Michael Conforto is not having the year a player wants in his walk-year. This is why it makes sense for him to opt for a do-over in ’22.
Mets home-grown right fielder Michael Conforto has been limited to 65 of the team’s 100 games this year.
His return on June 23 after a five-week layoff due to a hamstring strain has not gone well, especially for a player looking to put up attractive numbers in his final season before entering free agency.
Among the 2022 free-agent outfielders, Spotrac still has Conforto ranked third in his class, with a market value and average annual salary pegged at $24.9 million.
That, of course, is subject to change, up or down between now and the end of this year’s World Series, when eligible players can declare themselves a free agent.
With 60 or so games remaining in the regular season, Michael Conforto will not reach his average career offense numbers (.255 BA, .356 OBP, 29 HR, 85 RBI, and .828 OPS).
Not only that, Conforto’s numbers to date are stinking up the joint. After today’s 0-4 in a 6-3 loss to the Braves, he’s looking at .203 BA, .336 OBP, 6 HR, 24 RBI, with a .677 OPS that is well below the major league average of .712.
So, what to do?
Michael Conforto Will Ask The Mets For A Do-Over
Assuming that Scott Boras, his agent, isn’t looking forward to shopping Michael Conforto’s season around the league, he may decide on a second option for his player – a do-over in 2022 – with hopes a full season will bring Conforto’s numbers back to being attractive.
For this to work, however, Boras needs the cooperation of the Mets, Michael Conforto’s current team.
The Mets can, if they wish, offer Conforto what is called a Qualifying Offer. This is a one-year contract, after which a player is free to declare himself a free agent. (See MLB’s full definition of Qualifying Offer here)
Last year, only six free agents received a qualifying offer with a value of $18.9 million attached salary from their team. Only two of the six accepted the offer, and ironically one of the two was Mets starting pitcher Marcus Stroman.
Will The Mets Roll The Dice?
At first glance, you might think that a pretty exclusive class when all free agents are considered.
You’d be correct, and that’s because there is a catch that translates into a penalty when a team extends a qualifying offer to a free agent and it is rejected.
Regarding Michael Conforto, if the Mets extend him an offer and he rejects it, the team that eventually signs Conforto must “compensate” the Mets for their loss.
In effect, this reduces the player’s value, as most teams guard their draft picks as finding gold for the future.
The compensation takes the form of a pick in the next college and amateur draft. MLB has a complicated formula to determine what level the pick falls at, but it is safe to say that the team signing him will pay a healthy price for a player of Michael Conforto’s caliber.
In practice, the who system makes for a great Las Vegas type of high risk and reward action for both the player and the two involved teams.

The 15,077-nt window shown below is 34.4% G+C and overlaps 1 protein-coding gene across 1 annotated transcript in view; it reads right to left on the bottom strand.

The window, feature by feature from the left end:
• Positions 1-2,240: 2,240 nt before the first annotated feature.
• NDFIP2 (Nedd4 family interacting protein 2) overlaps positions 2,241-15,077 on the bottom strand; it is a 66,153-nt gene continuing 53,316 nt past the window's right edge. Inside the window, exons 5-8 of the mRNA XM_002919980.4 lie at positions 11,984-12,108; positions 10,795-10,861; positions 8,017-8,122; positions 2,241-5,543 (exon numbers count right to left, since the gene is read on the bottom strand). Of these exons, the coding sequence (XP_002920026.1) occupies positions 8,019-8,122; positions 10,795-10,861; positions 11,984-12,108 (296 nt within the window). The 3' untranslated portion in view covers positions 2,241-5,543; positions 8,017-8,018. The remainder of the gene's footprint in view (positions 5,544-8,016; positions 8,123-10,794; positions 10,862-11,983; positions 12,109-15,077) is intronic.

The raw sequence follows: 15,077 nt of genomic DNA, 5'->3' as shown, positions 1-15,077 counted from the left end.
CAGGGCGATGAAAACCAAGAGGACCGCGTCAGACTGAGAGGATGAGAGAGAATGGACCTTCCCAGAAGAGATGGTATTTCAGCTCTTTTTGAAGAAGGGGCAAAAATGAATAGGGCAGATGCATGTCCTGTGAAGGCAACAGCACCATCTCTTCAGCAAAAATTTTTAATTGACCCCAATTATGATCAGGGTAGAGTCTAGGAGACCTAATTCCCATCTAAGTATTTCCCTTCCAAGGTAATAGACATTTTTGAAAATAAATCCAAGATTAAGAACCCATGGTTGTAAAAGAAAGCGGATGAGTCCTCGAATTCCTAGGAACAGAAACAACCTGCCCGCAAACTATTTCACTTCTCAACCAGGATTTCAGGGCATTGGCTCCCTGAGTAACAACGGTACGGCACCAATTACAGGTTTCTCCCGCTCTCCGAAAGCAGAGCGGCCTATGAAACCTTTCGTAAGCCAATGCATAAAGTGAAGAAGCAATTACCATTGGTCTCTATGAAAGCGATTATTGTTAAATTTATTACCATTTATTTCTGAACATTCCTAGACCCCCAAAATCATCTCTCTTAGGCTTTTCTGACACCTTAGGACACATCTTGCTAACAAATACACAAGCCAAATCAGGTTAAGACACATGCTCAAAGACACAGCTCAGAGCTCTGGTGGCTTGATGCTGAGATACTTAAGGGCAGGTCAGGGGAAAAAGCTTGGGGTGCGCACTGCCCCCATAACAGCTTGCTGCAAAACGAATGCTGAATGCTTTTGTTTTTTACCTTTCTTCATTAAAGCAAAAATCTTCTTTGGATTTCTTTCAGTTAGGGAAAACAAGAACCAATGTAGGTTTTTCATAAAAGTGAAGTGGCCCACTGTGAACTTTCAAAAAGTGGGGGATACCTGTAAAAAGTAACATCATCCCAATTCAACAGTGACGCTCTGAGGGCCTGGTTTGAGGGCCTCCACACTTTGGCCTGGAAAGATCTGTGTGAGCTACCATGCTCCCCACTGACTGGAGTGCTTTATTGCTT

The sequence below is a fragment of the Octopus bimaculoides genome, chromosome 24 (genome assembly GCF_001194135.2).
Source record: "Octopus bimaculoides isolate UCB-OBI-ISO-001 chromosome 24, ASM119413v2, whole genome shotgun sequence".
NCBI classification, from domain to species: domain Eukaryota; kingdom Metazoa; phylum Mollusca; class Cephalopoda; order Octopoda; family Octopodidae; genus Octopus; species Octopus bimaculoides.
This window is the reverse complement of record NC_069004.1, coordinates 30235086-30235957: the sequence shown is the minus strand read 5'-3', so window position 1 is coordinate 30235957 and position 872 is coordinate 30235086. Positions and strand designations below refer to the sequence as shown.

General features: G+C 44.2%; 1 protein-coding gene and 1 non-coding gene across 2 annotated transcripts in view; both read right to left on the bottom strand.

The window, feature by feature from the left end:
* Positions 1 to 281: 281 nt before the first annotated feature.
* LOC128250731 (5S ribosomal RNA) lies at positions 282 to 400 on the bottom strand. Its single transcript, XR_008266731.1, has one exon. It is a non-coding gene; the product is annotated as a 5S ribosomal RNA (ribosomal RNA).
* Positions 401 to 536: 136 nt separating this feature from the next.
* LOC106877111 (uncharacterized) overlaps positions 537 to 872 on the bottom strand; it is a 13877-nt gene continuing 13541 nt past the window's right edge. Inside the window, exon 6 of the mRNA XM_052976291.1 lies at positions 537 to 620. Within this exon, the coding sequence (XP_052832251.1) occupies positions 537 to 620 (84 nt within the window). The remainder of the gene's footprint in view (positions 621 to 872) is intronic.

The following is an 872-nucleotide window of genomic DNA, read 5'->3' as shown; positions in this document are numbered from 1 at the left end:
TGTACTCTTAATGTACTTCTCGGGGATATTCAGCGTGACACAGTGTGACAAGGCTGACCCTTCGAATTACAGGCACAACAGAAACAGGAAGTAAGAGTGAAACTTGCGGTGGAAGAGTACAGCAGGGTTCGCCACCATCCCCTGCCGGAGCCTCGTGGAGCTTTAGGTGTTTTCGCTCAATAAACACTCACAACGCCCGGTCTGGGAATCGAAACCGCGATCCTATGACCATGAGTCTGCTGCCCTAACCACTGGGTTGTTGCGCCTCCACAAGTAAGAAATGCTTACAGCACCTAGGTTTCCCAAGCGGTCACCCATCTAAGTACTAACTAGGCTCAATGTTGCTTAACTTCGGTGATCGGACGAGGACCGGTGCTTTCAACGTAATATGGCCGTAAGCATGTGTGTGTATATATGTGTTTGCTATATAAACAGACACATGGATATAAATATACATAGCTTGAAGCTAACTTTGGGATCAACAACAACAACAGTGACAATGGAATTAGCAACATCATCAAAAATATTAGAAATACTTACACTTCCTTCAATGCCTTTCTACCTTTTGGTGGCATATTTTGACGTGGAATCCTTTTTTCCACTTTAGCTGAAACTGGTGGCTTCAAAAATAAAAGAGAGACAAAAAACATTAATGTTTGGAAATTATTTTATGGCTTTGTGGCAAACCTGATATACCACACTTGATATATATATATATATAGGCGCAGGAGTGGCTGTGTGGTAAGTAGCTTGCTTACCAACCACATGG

So for the Mets, they’d have to be pretty certain that Michael Conforto will accept the offer if they extend one to him.
For Michael Conforto, It Can Be A Win-Win
The amount of this year’s qualifying offer has not been announced by MLB, but a number close to $22 million follows the recent average increases from the previous year.
For Conforto, then, this would mean taking a loss of roughly $3 million to play the 2022 season, a paltry sum when you consider he would probably be looking at a long-term deal as a 2023 free agent with a value in the neighborhood of $225 million.
Conforto Can Continue To Deal The Cards
At the moment, both Michael Conforto and the Mets have other things on their mind, namely winning the NL East and moving far into the 2021 playoffs.
Even so, Conforto has a daily opportunity to stick another pin in the donkey as he did last night when he threw a 94 mph dart to home, nabbing the would-be tying runner, saving the game for the Mets, a feat that Scott Boras has surely added to Conforto’s portfolio for when he makes his pitch to the Mets.
Every once in a while, I like to offer readers a “keep your eyes on this” type article. This is one of them, and the picture will come more into focus as the season reaches its conclusion…for both the Mets and Michael Conforto.
Here’s What Readers Are Saying…
Anthony Pesca I think 19 million is still too much to allocate to the player Conforto now is. Anthony Pesca Steve Contursi just a steep price coming off an awful season. Btw, most personable player to all the fans at spring training last year.
Patrick Rafulowitz I would let him walk, he never developed into the player they thought he was going to be
Michael J. Cala My point is “No Do-Over as a Met, Please!”
Harve Klatzko He’s not the superstar I’d thought he’d be for our Mets…
Bob Lauck I don’t think he would have a worse health and offensive year, why not?
Glenn Brown The Mets can sign Conforto for a lot less this off-season. I still think he’s a good player he has to stay healthy to be able to continuously hit.
Richard Borzouye I like Conforto. So does my oldest son a lot but I wouldn’t sign him to a long-term deal. I’d make him a qualifying offer hoping he’s taking it and have a great year then
Closing Published Comments And Final Thoughts
With this, we’ll close published comments.
Overwhelmingly, Mets do not seem as enamored with Michael Conforto as they once were. If the Mets brass feels the same way, this changes everything…